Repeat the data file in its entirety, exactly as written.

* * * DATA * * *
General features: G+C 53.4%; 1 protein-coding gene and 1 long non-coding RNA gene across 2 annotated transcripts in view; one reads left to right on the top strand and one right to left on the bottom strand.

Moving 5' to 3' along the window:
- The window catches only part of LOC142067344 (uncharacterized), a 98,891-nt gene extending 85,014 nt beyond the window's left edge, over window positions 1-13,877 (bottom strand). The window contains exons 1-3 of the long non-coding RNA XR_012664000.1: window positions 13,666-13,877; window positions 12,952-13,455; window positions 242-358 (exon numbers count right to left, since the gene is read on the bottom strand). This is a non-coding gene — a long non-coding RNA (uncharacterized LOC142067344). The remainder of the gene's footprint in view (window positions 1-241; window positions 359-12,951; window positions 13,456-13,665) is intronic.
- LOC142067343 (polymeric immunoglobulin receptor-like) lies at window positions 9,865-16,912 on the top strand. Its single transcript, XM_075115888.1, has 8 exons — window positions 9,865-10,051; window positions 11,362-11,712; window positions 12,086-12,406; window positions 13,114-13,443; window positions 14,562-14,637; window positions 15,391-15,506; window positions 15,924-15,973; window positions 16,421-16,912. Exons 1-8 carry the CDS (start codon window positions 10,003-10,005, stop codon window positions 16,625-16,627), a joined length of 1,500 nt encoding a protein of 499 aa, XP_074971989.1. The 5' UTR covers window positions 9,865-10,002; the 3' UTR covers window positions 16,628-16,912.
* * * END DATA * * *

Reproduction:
General features: G+C 53.4%; 1 protein-coding gene and 1 long non-coding RNA gene across 2 annotated transcripts in view; one reads left to right on the top strand and one right to left on the bottom strand.

Moving 5' to 3' along the window:
- The window catches only part of LOC142067344 (uncharacterized), a 98,891-nt gene extending 85,014 nt beyond the window's left edge, over window positions 1-13,877 (bottom strand). The window contains exons 1-3 of the long non-coding RNA XR_012664000.1: window positions 13,666-13,877; window positions 12,952-13,455; window positions 242-358 (exon numbers count right to left, since the gene is read on the bottom strand). This is a non-coding gene — a long non-coding RNA (uncharacterized LOC142067344). The remainder of the gene's footprint in view (window positions 1-241; window positions 359-12,951; window positions 13,456-13,665) is intronic.
- LOC142067343 (polymeric immunoglobulin receptor-like) lies at window positions 9,865-16,912 on the top strand. Its single transcript, XM_075115888.1, has 8 exons — window positions 9,865-10,051; window positions 11,362-11,712; window positions 12,086-12,406; window positions 13,114-13,443; window positions 14,562-14,637; window positions 15,391-15,506; window positions 15,924-15,973; window positions 16,421-16,912. Exons 1-8 carry the CDS (start codon window positions 10,003-10,005, stop codon window positions 16,625-16,627), a joined length of 1,500 nt encoding a protein of 499 aa, XP_074971989.1. The 5' UTR covers window positions 9,865-10,002; the 3' UTR covers window positions 16,628-16,912.